My Math Forum How to tell when y = 0 is a solution?

 Differential Equations Ordinary and Partial Differential Equations Math Forum

 November 7th, 2017, 06:49 AM #1 Newbie   Joined: Apr 2016 From: Wonderland Posts: 18 Thanks: 0 How to tell when y = 0 is a solution? Hi there, when solving differential equations, how do you know when y = 0 is a solution? For example: Solve the differential equation y - (x-2) dy/dx = 0 I don't really understand the how "y = 0" can be a solution. Any guides? And is this applicable for first order & second order (non) homogeneous equations?
 November 7th, 2017, 07:32 AM #2 Math Team   Joined: Dec 2013 From: Colombia Posts: 7,502 Thanks: 2511 Math Focus: Mainly analysis and algebra If $y=0$ is a solution, it is constant. So $\frac{\mathrm dy}{\mathrm dx}=0$. Plugging into the given equation, we see that it is satisfied for all values of $x$ ($0 - (x-2)0 = 0$), so $y=0$ is indeed a solution. Thanks from topsquark
 November 7th, 2017, 08:46 AM #3 Math Team   Joined: Dec 2013 From: Colombia Posts: 7,502 Thanks: 2511 Math Focus: Mainly analysis and algebra This approach works for all equations because all we are doing is checking whether or not a given solution satisfies the given equation.
 November 7th, 2017, 09:36 AM #4 Global Moderator   Joined: Dec 2006 Posts: 19,866 Thanks: 1833 This overlooks why one would be interested in testing y = 0 in the first place. I suggest taking a further look at the slightly different ODE, 2y - (x-2) dy/dx = 0, where x and y are real. Thanks from topsquark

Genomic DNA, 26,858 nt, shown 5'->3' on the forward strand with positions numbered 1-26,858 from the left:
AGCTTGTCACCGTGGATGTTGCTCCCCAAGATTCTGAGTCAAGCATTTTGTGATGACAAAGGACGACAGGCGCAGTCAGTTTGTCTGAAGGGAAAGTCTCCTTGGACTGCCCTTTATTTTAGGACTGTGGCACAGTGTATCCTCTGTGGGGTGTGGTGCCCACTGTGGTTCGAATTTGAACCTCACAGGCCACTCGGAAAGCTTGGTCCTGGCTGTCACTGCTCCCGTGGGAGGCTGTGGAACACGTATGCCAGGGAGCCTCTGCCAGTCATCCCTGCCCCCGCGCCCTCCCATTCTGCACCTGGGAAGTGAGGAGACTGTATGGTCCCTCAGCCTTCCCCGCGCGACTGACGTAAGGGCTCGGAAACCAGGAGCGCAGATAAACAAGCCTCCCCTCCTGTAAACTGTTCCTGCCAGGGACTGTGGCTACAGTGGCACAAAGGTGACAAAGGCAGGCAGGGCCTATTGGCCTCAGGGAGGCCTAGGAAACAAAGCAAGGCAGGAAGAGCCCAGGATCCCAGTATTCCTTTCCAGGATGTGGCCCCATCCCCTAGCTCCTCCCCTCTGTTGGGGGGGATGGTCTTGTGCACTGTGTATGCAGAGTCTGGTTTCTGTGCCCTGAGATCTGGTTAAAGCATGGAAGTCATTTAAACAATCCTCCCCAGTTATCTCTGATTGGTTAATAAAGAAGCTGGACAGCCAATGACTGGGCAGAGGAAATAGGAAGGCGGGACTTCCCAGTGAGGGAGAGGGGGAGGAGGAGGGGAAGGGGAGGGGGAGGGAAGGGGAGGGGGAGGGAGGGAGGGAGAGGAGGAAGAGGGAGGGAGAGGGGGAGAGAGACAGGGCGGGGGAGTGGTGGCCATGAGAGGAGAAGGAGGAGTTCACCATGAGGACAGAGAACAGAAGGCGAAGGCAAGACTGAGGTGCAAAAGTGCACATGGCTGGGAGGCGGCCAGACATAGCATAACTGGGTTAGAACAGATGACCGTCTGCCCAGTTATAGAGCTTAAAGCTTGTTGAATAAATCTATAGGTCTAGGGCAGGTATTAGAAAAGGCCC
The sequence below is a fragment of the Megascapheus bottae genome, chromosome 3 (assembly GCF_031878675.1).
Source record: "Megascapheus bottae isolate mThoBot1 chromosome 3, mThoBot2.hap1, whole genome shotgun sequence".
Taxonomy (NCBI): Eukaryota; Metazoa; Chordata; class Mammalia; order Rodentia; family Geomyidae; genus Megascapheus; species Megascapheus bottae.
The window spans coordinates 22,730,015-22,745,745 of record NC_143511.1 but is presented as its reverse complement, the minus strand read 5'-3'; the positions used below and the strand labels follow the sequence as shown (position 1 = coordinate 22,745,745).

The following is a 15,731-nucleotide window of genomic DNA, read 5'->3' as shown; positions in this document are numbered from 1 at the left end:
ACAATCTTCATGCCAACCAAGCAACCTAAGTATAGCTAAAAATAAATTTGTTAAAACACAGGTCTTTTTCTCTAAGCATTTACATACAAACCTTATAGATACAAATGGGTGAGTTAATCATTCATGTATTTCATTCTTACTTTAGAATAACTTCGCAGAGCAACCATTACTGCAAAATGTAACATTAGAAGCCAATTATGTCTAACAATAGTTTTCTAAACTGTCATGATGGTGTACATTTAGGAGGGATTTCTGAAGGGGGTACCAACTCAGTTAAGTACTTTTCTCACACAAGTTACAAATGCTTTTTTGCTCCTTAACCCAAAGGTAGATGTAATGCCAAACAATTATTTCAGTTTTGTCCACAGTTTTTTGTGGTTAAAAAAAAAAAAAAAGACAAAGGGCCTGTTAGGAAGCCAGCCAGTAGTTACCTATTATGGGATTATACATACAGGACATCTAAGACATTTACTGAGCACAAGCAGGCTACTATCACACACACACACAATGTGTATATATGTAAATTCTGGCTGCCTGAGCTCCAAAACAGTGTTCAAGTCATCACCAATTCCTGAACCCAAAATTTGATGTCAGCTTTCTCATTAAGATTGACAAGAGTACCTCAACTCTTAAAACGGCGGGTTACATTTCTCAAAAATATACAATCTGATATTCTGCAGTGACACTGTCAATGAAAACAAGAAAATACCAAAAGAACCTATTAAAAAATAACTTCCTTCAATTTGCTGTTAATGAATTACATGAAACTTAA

November 7th, 2017, 11:23 AM #5 Math Team   Joined: Dec 2013 From: Colombia Posts: 7,502 Thanks: 2511 Math Focus: Mainly analysis and algebra I'm not sure what you are getting at there Skipjack. The two equations can be solved in exactly the same ways. \begin{align*} 2y - (x-2)y' &= 0 \\ y' + \frac{2}{2-x} y &= 0 &&& \int \frac{2}{2-x} \,\mathrm dx & = -2\ln{(2-x)} = \ln{\frac1{(x-2)^2}} \\ &&&& p(x) &= e^{\ln{\frac1{(x-2)^2}}} = \frac1{(x-2)^2} \\ \frac1{(x-2)^2}y' - \frac2{(x-2)^3}y &= 0 \\ \frac1{(x-2)^2} y &= c \\ y &= c(x-2)^2 \end{align*} which gives $y=0$ when $c=0$. Alternatively, the both equations can be solved by separating variables. \begin{align*} y - (x-2)y' &= 0 \\ \int \frac1y \frac{\mathrm dy}{\mathrm dx}\, \mathrm dx &= \int \frac1{x-2} \,\mathrm dx \\ \ln |y| &= \ln{A|x-2|} & (A \gt 0) \\ y &= \pm A(x-2) & (A \gt 0) \\ y &= c(x-2) & (c \ne 0) \end{align*} And in this case we don't get $y=0$ because $c=0$ is not permitted (because the logarithm of zero is not defined). We lost the solution $y=0$ at line 2 where we divided by $y$ because this is only possible when $y \ne 0$. Thus we manually verify whether or not $y=0$ is a solution as above. In the equation $(y-2) - (x-2)y' = 0$ (solving by separating variables) we divide by $(y-2)$ and so we'd have to verify $y-2=0 \implies y=2$ manually. Thanks from topsquark Last edited by v8archie; November 7th, 2017 at 11:46 AM.
 November 7th, 2017, 11:34 AM #6 Senior Member   Joined: Jun 2015 From: England Posts: 891 Thanks: 269 Archie, I would be very grateful to learn how you managed to lay that math out on the page like you did.
 November 7th, 2017, 11:46 AM #7 Math Team   Joined: Dec 2013 From: Colombia Posts: 7,502 Thanks: 2511 Math Focus: Mainly analysis and algebra Quote the post to see the $\LaTeX$.

 Tags solution

 Thread Tools Display Modes Linear Mode

 Similar Threads Thread Thread Starter Forum Replies Last Post ricsi046 Calculus 4 December 15th, 2014 01:55 PM rain Real Analysis 1 July 17th, 2013 01:28 PM alexmath Calculus 2 May 24th, 2013 06:26 PM davedave Calculus 1 January 31st, 2012 03:48 PM TreeTruffle Algebra 2 March 27th, 2010 02:22 AM

 Contact - Home - Forums - Cryptocurrency Forum - Top